The classical Yamabe problem asks to find in a given conformal class a metric of constant scalar curvature. In fully nonlinear analogues, the scalar curvature is replaced by certain functions of the eigenvalue of the Schouten curvature tensor. I will report on quantitative Liouville theorems and fine blow-up analysis for these problems. Joint work with Yanyan Li.

# Past Geometry and Analysis Seminar

We give a noncommutative analogue of Castelnuovo's classic theorem that (-1) lines on a smooth surface can be contracted, and show how this may be used to construct an explicit birational map between a noncommutative P^2 and a noncommutative quadric surface. This has applications to the classification of noncommutative projective surfaces, one of the major open problems in noncommutative algebraic geometry. We will not assume a background in noncommutative ring theory. The talk is based on joint work with Rogalski and Staffor

An "open de Rham space" refers to a moduli space of meromorphic connections on the projective line with underlying trivial bundle. In the case where the connections have simple poles, it is well-known that these spaces exhibit hyperkähler metrics and can be realized as quiver varieties. This story can in fact be extended to the case of higher order poles, at least in the "untwisted" case. The "twisted" spaces, introduced by Bremer and Sage, refer to those which have normal forms diagonalizable only after passing to a ramified cover. These spaces often arise as quotients by unipotent groups and in some low-dimensional examples one finds some well-known hyperkähler manifolds, such as the moduli of magnetic monopoles. This is a report on ongoing work with Tamás Hausel and Dimitri Wyss.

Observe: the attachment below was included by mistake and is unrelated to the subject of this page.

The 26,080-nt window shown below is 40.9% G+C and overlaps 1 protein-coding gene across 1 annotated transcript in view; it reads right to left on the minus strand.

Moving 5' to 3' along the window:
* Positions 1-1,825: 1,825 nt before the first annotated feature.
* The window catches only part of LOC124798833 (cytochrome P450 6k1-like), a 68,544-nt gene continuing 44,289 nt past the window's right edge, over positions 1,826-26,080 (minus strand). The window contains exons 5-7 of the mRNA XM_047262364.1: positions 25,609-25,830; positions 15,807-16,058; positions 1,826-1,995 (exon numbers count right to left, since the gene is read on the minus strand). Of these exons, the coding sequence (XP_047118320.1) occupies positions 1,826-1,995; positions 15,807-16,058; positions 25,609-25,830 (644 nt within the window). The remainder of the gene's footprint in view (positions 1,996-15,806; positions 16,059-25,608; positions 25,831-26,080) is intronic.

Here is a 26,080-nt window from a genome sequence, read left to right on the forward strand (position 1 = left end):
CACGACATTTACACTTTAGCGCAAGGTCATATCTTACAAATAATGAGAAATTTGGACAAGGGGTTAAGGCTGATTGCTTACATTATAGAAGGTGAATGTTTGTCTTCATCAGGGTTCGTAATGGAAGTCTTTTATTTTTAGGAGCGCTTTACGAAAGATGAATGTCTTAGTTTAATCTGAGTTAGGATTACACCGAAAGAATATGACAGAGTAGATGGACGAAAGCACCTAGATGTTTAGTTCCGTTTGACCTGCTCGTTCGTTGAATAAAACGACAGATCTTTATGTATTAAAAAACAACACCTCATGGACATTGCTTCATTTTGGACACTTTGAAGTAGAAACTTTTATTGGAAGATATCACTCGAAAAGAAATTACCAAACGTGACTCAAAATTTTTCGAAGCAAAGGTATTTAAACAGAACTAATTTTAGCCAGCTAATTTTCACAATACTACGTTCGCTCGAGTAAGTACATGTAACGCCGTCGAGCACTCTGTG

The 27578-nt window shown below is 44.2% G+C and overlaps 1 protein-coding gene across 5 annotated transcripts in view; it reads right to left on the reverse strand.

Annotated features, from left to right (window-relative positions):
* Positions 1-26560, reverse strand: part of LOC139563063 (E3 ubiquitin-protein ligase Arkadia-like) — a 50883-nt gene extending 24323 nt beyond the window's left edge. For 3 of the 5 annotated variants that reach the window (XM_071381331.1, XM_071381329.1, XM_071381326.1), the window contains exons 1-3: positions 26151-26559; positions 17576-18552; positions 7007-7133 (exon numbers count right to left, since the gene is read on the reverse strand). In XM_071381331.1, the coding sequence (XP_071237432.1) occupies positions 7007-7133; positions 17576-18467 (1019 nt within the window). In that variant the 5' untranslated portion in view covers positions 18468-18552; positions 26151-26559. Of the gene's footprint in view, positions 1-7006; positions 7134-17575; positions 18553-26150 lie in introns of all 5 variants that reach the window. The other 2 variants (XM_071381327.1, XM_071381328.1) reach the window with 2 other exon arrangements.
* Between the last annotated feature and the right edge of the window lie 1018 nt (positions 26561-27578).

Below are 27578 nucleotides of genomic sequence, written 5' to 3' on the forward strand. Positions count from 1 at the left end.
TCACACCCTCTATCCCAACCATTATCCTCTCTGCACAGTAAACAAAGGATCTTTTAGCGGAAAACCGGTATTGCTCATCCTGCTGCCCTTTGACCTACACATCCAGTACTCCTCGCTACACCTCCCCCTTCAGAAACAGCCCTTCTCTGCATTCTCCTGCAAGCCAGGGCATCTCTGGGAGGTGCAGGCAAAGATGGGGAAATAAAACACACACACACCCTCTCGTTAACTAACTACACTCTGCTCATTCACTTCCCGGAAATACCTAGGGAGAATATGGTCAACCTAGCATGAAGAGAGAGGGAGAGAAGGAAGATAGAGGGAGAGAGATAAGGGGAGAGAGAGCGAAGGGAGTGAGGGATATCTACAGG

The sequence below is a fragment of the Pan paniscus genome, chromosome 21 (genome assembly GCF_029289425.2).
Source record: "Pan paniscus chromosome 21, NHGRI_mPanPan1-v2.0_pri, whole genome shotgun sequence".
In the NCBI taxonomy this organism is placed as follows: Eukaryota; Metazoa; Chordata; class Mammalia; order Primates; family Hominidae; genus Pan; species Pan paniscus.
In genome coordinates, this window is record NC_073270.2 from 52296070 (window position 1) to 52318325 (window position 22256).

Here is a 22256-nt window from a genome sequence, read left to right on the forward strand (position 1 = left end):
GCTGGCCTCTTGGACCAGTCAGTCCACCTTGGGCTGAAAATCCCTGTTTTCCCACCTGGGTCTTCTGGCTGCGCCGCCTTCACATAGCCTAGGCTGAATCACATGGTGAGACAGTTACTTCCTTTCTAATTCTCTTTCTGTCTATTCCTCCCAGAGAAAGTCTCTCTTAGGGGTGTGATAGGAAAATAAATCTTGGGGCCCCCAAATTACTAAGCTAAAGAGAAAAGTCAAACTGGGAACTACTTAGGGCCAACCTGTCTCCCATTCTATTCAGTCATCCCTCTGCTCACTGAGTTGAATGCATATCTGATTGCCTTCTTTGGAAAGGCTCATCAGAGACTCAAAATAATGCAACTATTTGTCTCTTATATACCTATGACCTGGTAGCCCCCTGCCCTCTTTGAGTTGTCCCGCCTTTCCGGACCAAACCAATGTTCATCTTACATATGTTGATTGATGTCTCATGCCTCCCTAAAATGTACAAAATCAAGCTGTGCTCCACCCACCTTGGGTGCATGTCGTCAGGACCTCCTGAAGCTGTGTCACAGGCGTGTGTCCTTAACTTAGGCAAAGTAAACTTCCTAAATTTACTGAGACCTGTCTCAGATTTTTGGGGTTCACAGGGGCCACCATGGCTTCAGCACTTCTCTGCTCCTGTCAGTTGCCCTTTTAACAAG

Sasakian manifolds are odd-dimensional counterparts of Kahler manifolds in even dimensions,

with K-contact manifolds corresponding to symplectic manifolds. It is an interesting problem to find

obstructions for a closed manifold to admit such types of structures and in particular, to construct

K-contact manifolds which do not admit Sasakian structures. In the simply-connected case, the

hardest dimension is 5, where Kollar has found subtle obstructions to the existence of Sasakian

structures, associated to the theory of algebraic surfaces.

In this talk, we develop methods to distinguish K-contact manifolds from Sasakian ones in

dimension 5. In particular, we find the first example of a closed 5-manifold with first Betti number 0 which is K-contact but which carries no semi-regular Sasakian structure.

(Joint work with J.A. Rojo and A. Tralle).

Work of Schoen--Yau in the 70's/80's shows that area-minimizing (actually stable) two-sided surfaces in three-manifolds of non-negative scalar curvature are of a special topological type: a sphere, torus, plane or cylinder. The torus and cylinder cases are "borderline" for this estimate. It was shown by Cai--Galloway in the late 80's that the torus can only occur in a very special ambient three manifold. We complete the story by showing that a similar result holds for the cylinder. The talk should be accessible to those with a basic knowledge of curvature in Riemannian geometry.

After reviewing the main results relating holomorphic Poisson geometry to generalized Kahler structures, I will explain some recent progress in deforming generalized Kahler structures. I will also describe a new way to view generalized kahler geometry purely in terms of Poisson structures.

In the same way that the classical Torelli theorem determines a curve from its polarized Jacobian we show that moduli spaces of parabolic bundles and parabolic Higgs bundles over a compact Riemann surface X also determine X. We make use of a theorem of Hurtubise on the geometry of algebraic completely integrable systems in the course of the proof. This is a joint work with I. Biswas and T. Gómez